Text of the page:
New Guidelines Could Help Identify Responsibility for Sidewalk Maintenance

138-365 Retake of Daily Shoot DS132 Sidewalk Scene

138-365 Retake of Daily Shoot DS132 Sidewalk Scene (Photo credit: krossbow)

Who is responsible for maintaining sidewalks in New Jersey? The answer to that question is about as gray as the concrete the sidewalks are made from, but it can be very important to anyone involved in an accident resulting from a hazardous walkway. If, after reading the following, you need assistance with a slip-and-fall accident on a faulty sidewalk, particularly in Hunterdon County, contact Victor A. Rotolo and the personal injury lawyers at Ragland Law Firm.

Essentially sidewalks are considered public areas, meaning the public has the right-of-way to access that area without being at risk of trespassing. (1) As such, there is an obligation to keep those walkways safe and in good repair. Whose responsibility that is right now depends largely on what kind of property abuts the sidewalk.

Previously this blog addressed the difference in responsibility of commercial property owners and residential and non-profit property owners. (See “Appeals Court Rules That Slip-and-Fall Lawsuit against Church Can Proceed,” April 1, 2012.) It was noted then that State law holds commercial property owners responsible for maintaining the sidewalks adjacent to their property, including making reasonable inspections of the property to discover potential damage. However, private homeowners and non-profit organizations, including religious entities like churches, are exempt from this responsibility with certain exceptions. Those exceptions include rental properties and damage occurring as the result of faulty construction or attempted repairs by the property owner.

Although current State law differentiates between commercial and non-commercial property owners regarding responsibility for property maintenance, individual municipalities don’t necessarily agree. In fact, some municipalities have charged residential property owners with the responsibility of maintaining the sidewalks outside their homes. The municipality of Highland Park in nearby Middlesex County is one example. Just recently, some 1,200 residents were issued letters giving them deadlines for making repairs to the sidewalks outside their homes, something local municipalities are within their rights to do. (2) This contradiction could soon be resolved if the State adopts a new Restatement of Torts, which is expected to be released as early as this year. (3)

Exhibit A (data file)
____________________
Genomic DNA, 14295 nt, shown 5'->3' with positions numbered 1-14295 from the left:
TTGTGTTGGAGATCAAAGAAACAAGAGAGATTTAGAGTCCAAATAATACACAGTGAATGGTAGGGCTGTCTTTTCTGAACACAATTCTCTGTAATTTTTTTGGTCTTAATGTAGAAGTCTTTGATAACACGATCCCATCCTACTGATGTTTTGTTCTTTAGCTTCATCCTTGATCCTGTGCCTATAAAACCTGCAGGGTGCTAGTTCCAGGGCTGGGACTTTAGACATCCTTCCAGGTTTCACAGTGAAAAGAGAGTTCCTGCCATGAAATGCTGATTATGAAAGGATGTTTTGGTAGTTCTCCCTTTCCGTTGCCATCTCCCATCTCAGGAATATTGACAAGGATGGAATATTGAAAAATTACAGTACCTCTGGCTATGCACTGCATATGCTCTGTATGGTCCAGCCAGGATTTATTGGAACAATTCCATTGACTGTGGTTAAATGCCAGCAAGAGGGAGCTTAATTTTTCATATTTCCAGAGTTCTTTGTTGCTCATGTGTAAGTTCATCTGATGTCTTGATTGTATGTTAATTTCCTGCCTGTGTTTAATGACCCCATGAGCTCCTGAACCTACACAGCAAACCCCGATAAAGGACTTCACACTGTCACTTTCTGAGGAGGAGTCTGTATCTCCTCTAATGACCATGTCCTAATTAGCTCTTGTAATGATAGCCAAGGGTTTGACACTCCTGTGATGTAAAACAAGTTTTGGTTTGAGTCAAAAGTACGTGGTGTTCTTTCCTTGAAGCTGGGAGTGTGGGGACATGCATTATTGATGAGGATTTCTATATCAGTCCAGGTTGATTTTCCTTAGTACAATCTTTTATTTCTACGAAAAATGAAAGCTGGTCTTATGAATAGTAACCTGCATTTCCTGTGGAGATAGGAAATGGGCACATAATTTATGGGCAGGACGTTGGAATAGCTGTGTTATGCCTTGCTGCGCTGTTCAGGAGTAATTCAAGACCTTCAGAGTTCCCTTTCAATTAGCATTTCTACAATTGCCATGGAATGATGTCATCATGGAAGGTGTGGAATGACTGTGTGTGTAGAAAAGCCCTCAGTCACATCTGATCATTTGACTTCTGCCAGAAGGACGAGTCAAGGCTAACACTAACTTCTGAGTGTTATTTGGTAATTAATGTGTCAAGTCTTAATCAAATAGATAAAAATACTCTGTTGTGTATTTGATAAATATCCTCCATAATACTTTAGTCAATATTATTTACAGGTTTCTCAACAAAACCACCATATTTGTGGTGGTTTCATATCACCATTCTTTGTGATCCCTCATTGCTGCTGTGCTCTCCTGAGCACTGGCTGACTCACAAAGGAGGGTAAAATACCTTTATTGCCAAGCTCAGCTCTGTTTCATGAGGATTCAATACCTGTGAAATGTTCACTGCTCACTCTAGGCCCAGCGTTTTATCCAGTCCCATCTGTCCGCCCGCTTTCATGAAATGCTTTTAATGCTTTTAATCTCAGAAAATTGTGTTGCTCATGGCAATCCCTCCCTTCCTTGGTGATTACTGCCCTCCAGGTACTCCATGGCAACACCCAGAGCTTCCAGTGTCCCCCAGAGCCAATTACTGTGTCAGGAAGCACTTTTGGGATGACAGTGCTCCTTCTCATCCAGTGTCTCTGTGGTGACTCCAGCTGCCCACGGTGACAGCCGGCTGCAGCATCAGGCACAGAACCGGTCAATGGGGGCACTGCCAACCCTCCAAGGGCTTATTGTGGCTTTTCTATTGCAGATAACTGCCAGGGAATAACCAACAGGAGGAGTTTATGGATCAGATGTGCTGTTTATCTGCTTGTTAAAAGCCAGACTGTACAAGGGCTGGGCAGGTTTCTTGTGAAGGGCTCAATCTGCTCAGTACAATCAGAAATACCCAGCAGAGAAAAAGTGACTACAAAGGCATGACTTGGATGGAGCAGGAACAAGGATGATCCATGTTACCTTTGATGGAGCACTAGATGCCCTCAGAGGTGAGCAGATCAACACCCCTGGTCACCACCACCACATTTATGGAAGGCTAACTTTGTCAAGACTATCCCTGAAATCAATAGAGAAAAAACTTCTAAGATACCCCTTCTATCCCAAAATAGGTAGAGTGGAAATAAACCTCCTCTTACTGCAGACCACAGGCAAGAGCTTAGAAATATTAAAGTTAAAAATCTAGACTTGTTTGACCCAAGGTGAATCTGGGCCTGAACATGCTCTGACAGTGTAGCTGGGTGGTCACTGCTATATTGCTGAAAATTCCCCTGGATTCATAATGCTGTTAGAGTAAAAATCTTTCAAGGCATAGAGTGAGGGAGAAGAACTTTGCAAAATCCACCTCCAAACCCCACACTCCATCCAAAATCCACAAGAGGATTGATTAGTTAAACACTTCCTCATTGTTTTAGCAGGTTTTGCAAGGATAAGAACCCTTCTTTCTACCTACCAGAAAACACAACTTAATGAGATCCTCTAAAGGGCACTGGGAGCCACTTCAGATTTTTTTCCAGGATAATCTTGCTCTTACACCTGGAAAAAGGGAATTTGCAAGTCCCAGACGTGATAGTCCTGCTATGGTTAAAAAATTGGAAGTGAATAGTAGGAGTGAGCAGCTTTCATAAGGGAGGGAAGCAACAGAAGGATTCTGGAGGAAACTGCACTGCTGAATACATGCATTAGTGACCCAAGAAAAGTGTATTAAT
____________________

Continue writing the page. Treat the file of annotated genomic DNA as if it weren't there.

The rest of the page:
The Restatement of Torts now recommends that the owner of a noncommercial property be liable for “natural conditions” that could pose a hazard on the sidewalks abutting their property provided it could be proven the owner was aware of the hazard or that the hazard was considered obvious. (3)

Adoption of this Restatement could change the way lawsuits resulting from slip-and-fall accidents are decided. For years New Jersey courts have refused to hold owners of residential properties responsible for making sure their sidewalks were safe despite local ordinances to the contrary. (3)

By clarifying the question of responsibility for maintenance of property, adoption of this third Restatement of Torts could help prevent pedestrian accidents on our State’s walkways. Absent of that, it could help victims of slip-and-fall accidents identify those liable and, therefore, enable the recovery of damages for injuries. For help with a slip-and-fall accident in Hunterdon County, contact the personal injury attorneys at Ragland Law Firm located in Lebanon, conveniently located near the intersection of Routes 22, 78 and 31.

(1) http://www.fhwa.dot.gov/environment/bicycle_pedestrian/publications/sidewalk2/sidewalks210.cfm
(2) http://www.nj.com/news/index.ssf/2012/07/amid_slippery_laws_towns_take.html

(3) http://www.law.com/jsp/nj/PubArticleNJ.jsp?id=1202563392409&slreturn=20120623085916

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